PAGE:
Equality 7-2521 claims to have singlehandedly “discovered a new power of nature,” and he alone is privy to it. He is ready to accept punishment if need be, and calls the Council of Scholars “blind.” The secrets of the earth should not be available to all, but rather only to those men who are willing to pursue them. Equality 7-2521 goes on to explain the power he has discovered: one night, while dissecting a frog, he noticed that its leg jerked even though it was no longer alive. After many experiments, he discovered that the frog jerked because it was connected to a copper wire that was somehow conducting power into its body.
In this chapter, Equality’s tone changes noticeably. Instead of the overly modest and self-effacing wording he used previously, he frames his discovery in far more grandiose and individualistic terms, and is even willing to insult the Council of Scholars.
“Haunted” by this discovery, Equality 7-2521 performs more experiments to learn that metal conducts power from the sky, like lightning. Using the materials he finds in his tunnel, including “globes of glass” (which are almost certainly light bulbs), he concludes that men from the Unmentionable Times were familiar with this sort of power. He is determined to continue learning about this new force on his own, because he alone possesses a knowledge greater than that of the Scholars.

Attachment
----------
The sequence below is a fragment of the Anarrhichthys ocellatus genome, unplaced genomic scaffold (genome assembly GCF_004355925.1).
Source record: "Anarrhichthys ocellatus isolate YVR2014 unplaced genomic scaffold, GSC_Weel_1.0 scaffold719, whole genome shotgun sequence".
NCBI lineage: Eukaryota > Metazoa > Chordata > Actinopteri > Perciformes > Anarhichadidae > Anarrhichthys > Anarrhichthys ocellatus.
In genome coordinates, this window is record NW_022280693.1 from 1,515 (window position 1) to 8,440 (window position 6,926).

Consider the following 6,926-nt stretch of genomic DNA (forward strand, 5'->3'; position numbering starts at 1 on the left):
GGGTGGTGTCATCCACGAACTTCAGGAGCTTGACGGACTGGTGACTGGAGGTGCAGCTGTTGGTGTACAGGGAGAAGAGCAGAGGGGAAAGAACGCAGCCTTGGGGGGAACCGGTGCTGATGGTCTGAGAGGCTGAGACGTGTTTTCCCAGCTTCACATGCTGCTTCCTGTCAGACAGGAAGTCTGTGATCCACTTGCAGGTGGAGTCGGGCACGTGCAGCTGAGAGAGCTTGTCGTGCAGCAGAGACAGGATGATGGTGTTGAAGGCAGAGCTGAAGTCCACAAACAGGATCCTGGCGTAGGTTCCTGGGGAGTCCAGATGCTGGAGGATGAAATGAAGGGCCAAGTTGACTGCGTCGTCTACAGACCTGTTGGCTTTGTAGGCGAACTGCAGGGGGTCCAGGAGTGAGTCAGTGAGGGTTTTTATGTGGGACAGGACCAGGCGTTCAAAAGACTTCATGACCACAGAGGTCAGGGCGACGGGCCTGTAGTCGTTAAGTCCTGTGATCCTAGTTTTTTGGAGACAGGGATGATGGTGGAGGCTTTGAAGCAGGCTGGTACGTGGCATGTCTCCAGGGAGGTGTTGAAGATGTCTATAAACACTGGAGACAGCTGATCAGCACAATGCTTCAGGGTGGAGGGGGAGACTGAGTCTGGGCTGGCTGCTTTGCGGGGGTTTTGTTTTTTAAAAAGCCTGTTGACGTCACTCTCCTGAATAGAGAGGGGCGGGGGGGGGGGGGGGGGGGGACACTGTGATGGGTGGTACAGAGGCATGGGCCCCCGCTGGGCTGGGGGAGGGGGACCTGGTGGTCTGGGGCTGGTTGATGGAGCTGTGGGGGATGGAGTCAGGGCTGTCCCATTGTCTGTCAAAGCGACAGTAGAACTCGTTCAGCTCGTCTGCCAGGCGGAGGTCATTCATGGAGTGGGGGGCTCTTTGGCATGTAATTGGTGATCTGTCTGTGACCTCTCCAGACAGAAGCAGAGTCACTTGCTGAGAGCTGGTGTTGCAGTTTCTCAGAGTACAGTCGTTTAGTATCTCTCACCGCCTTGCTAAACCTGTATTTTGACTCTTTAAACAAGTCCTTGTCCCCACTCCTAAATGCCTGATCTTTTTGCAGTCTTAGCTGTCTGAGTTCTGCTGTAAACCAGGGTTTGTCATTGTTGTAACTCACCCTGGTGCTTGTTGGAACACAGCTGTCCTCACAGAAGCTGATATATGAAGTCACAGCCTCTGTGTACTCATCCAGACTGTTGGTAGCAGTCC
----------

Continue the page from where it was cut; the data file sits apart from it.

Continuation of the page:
Once he has gotten a taste of individual creative achievement, Equality 7-2521 cannot help but pursue more. Rand uses this chapter to illustrate that the human quest to develop and exert personal power is a natural, noble, and irresistible pursuit. By exercising his power, Equality 7-2521 is merely working to restore himself to the state that people occupied during the more individualistic Unmentionable Times.